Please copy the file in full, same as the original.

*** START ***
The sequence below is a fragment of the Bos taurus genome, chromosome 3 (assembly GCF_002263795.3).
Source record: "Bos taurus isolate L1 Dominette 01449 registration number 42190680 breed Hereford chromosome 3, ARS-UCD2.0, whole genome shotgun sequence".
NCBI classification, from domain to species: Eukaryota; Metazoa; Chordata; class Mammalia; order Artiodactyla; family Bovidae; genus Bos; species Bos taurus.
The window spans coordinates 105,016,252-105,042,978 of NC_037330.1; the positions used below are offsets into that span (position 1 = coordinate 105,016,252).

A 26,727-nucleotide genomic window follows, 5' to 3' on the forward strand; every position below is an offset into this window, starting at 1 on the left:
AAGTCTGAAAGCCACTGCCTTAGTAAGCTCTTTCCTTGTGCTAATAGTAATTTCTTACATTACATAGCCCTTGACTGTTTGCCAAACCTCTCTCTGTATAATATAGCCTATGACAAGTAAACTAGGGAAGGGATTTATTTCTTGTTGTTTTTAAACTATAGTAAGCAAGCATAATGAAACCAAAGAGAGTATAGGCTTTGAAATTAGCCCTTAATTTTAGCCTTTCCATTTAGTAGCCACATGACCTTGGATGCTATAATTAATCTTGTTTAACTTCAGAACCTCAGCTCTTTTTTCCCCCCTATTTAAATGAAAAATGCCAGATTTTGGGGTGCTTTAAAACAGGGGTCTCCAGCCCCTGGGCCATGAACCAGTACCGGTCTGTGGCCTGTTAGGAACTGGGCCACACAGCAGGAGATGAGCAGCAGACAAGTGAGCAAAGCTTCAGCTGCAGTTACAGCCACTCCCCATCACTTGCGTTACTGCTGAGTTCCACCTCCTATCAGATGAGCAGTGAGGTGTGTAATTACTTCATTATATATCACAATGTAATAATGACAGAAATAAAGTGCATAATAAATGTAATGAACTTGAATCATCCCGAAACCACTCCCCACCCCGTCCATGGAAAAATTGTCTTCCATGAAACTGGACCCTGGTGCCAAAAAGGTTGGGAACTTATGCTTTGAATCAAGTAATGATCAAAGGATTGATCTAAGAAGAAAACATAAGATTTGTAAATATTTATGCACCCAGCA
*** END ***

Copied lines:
The sequence below is a fragment of the Bos taurus genome, chromosome 3 (assembly GCF_002263795.3).
Source record: "Bos taurus isolate L1 Dominette 01449 registration number 42190680 breed Hereford chromosome 3, ARS-UCD2.0, whole genome shotgun sequence".
NCBI classification, from domain to species: Eukaryota; Metazoa; Chordata; class Mammalia; order Artiodactyla; family Bovidae; genus Bos; species Bos taurus.
The window spans coordinates 105,016,252-105,042,978 of NC_037330.1; the positions used below are offsets into that span (position 1 = coordinate 105,016,252).

A 26,727-nucleotide genomic window follows, 5' to 3' on the forward strand; every position below is an offset into this window, starting at 1 on the left:
AAGTCTGAAAGCCACTGCCTTAGTAAGCTCTTTCCTTGTGCTAATAGTAATTTCTTACATTACATAGCCCTTGACTGTTTGCCAAACCTCTCTCTGTATAATATAGCCTATGACAAGTAAACTAGGGAAGGGATTTATTTCTTGTTGTTTTTAAACTATAGTAAGCAAGCATAATGAAACCAAAGAGAGTATAGGCTTTGAAATTAGCCCTTAATTTTAGCCTTTCCATTTAGTAGCCACATGACCTTGGATGCTATAATTAATCTTGTTTAACTTCAGAACCTCAGCTCTTTTTTCCCCCCTATTTAAATGAAAAATGCCAGATTTTGGGGTGCTTTAAAACAGGGGTCTCCAGCCCCTGGGCCATGAACCAGTACCGGTCTGTGGCCTGTTAGGAACTGGGCCACACAGCAGGAGATGAGCAGCAGACAAGTGAGCAAAGCTTCAGCTGCAGTTACAGCCACTCCCCATCACTTGCGTTACTGCTGAGTTCCACCTCCTATCAGATGAGCAGTGAGGTGTGTAATTACTTCATTATATATCACAATGTAATAATGACAGAAATAAAGTGCATAATAAATGTAATGAACTTGAATCATCCCGAAACCACTCCCCACCCCGTCCATGGAAAAATTGTCTTCCATGAAACTGGACCCTGGTGCCAAAAAGGTTGGGAACTTATGCTTTGAATCAAGTAATGATCAAAGGATTGATCTAAGAAGAAAACATAAGATTTGTAAATATTTATGCACCCAGCA